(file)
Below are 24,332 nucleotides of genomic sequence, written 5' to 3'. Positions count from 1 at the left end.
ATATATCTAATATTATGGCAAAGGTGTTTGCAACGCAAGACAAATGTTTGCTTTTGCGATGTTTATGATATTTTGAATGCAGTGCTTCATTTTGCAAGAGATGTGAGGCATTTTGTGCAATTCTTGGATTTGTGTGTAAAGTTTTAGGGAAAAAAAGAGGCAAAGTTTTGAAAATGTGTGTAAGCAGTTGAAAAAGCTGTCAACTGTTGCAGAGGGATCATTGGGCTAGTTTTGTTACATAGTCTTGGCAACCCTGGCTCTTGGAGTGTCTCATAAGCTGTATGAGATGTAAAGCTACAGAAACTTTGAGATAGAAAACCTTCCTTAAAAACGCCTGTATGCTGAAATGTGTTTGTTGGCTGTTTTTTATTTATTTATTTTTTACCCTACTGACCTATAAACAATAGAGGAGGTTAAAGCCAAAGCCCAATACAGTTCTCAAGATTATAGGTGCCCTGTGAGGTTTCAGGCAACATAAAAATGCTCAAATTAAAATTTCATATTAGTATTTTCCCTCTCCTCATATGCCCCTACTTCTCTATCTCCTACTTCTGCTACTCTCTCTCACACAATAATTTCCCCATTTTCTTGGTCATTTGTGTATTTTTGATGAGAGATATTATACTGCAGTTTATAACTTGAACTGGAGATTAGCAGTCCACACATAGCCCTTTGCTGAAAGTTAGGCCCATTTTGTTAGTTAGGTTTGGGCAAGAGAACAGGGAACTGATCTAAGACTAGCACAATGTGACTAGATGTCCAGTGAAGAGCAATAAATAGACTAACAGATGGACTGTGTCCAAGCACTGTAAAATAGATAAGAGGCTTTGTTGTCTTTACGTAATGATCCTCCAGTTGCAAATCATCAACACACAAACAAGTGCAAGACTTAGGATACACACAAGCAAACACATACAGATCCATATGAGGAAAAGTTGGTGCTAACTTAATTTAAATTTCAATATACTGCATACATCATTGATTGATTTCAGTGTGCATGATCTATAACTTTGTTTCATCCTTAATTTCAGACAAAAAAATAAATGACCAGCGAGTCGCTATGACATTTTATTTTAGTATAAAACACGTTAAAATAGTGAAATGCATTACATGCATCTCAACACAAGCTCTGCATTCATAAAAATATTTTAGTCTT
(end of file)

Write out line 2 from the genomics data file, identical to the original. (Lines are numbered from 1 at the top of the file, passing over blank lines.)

ATATATCTAATATTATGGCAAAGGTGTTTGCAACGCAAGACAAATGTTTGCTTTTGCGATGTTTATGATATTTTGAATGCAGTGCTTCATTTTGCAAGAGATGTGAGGCATTTTGTGCAATTCTTGGATTTGTGTGTAAAGTTTTAGGGAAAAAAAGAGGCAAAGTTTTGAAAATGTGTGTAAGCAGTTGAAAAAGCTGTCAACTGTTGCAGAGGGATCATTGGGCTAGTTTTGTTACATAGTCTTGGCAACCCTGGCTCTTGGAGTGTCTCATAAGCTGTATGAGATGTAAAGCTACAGAAACTTTGAGATAGAAAACCTTCCTTAAAAACGCCTGTATGCTGAAATGTGTTTGTTGGCTGTTTTTTATTTATTTATTTTTTACCCTACTGACCTATAAACAATAGAGGAGGTTAAAGCCAAAGCCCAATACAGTTCTCAAGATTATAGGTGCCCTGTGAGGTTTCAGGCAACATAAAAATGCTCAAATTAAAATTTCATATTAGTATTTTCCCTCTCCTCATATGCCCCTACTTCTCTATCTCCTACTTCTGCTACTCTCTCTCACACAATAATTTCCCCATTTTCTTGGTCATTTGTGTATTTTTGATGAGAGATATTATACTGCAGTTTATAACTTGAACTGGAGATTAGCAGTCCACACATAGCCCTTTGCTGAAAGTTAGGCCCATTTTGTTAGTTAGGTTTGGGCAAGAGAACAGGGAACTGATCTAAGACTAGCACAATGTGACTAGATGTCCAGTGAAGAGCAATAAATAGACTAACAGATGGACTGTGTCCAAGCACTGTAAAATAGATAAGAGGCTTTGTTGTCTTTACGTAATGATCCTCCAGTTGCAAATCATCAACACACAAACAAGTGCAAGACTTAGGATACACACAAGCAAACACATACAGATCCATATGAGGAAAAGTTGGTGCTAACTTAATTTAAATTTCAATATACTGCATACATCATTGATTGATTTCAGTGTGCATGATCTATAACTTTGTTTCATCCTTAATTTCAGACAAAAAAATAAATGACCAGCGAGTCGCTATGACATTTTATTTTAGTATAAAACACGTTAAAATAGTGAAATGCATTACATGCATCTCAACACAAGCTCTGCATTCATAAAAATATTTTAGTCTT